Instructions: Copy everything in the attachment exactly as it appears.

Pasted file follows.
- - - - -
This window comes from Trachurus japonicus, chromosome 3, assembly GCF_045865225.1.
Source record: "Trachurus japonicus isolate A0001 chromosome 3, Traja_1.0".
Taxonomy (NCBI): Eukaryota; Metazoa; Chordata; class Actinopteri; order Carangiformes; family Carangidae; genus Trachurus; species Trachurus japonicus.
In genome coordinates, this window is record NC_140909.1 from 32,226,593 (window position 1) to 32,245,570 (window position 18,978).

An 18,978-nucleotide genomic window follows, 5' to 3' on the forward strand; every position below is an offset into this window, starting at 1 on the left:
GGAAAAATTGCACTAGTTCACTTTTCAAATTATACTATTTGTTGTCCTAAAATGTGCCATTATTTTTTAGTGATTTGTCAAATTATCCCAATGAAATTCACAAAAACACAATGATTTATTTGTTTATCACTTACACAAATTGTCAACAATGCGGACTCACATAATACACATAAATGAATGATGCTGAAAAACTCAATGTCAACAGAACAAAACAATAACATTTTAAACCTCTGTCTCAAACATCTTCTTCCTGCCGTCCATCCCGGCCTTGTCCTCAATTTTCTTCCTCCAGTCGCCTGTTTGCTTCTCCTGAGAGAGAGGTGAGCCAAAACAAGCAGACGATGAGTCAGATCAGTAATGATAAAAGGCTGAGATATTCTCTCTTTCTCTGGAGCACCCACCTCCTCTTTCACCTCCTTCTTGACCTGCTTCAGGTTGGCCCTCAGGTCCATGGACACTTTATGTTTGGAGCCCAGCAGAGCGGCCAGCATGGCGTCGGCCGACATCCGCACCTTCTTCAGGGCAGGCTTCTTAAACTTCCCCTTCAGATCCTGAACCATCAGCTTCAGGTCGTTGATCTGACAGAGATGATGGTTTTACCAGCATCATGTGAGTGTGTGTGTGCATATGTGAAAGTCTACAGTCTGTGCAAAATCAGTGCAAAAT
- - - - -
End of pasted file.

This window comes from Trachurus japonicus, chromosome 3, assembly GCF_045865225.1.
Source record: "Trachurus japonicus isolate A0001 chromosome 3, Traja_1.0".
Taxonomy (NCBI): Eukaryota; Metazoa; Chordata; class Actinopteri; order Carangiformes; family Carangidae; genus Trachurus; species Trachurus japonicus.
In genome coordinates, this window is record NC_140909.1 from 32,226,593 (window position 1) to 32,245,570 (window position 18,978).

An 18,978-nucleotide genomic window follows, 5' to 3' on the forward strand; every position below is an offset into this window, starting at 1 on the left:
GGAAAAATTGCACTAGTTCACTTTTCAAATTATACTATTTGTTGTCCTAAAATGTGCCATTATTTTTTAGTGATTTGTCAAATTATCCCAATGAAATTCACAAAAACACAATGATTTATTTGTTTATCACTTACACAAATTGTCAACAATGCGGACTCACATAATACACATAAATGAATGATGCTGAAAAACTCAATGTCAACAGAACAAAACAATAACATTTTAAACCTCTGTCTCAAACATCTTCTTCCTGCCGTCCATCCCGGCCTTGTCCTCAATTTTCTTCCTCCAGTCGCCTGTTTGCTTCTCCTGAGAGAGAGGTGAGCCAAAACAAGCAGACGATGAGTCAGATCAGTAATGATAAAAGGCTGAGATATTCTCTCTTTCTCTGGAGCACCCACCTCCTCTTTCACCTCCTTCTTGACCTGCTTCAGGTTGGCCCTCAGGTCCATGGACACTTTATGTTTGGAGCCCAGCAGAGCGGCCAGCATGGCGTCGGCCGACATCCGCACCTTCTTCAGGGCAGGCTTCTTAAACTTCCCCTTCAGATCCTGAACCATCAGCTTCAGGTCGTTGATCTGACAGAGATGATGGTTTTACCAGCATCATGTGAGTGTGTGTGTGCATATGTGAAAGTCTACAGTCTGTGCAAAATCAGTGCAAAAT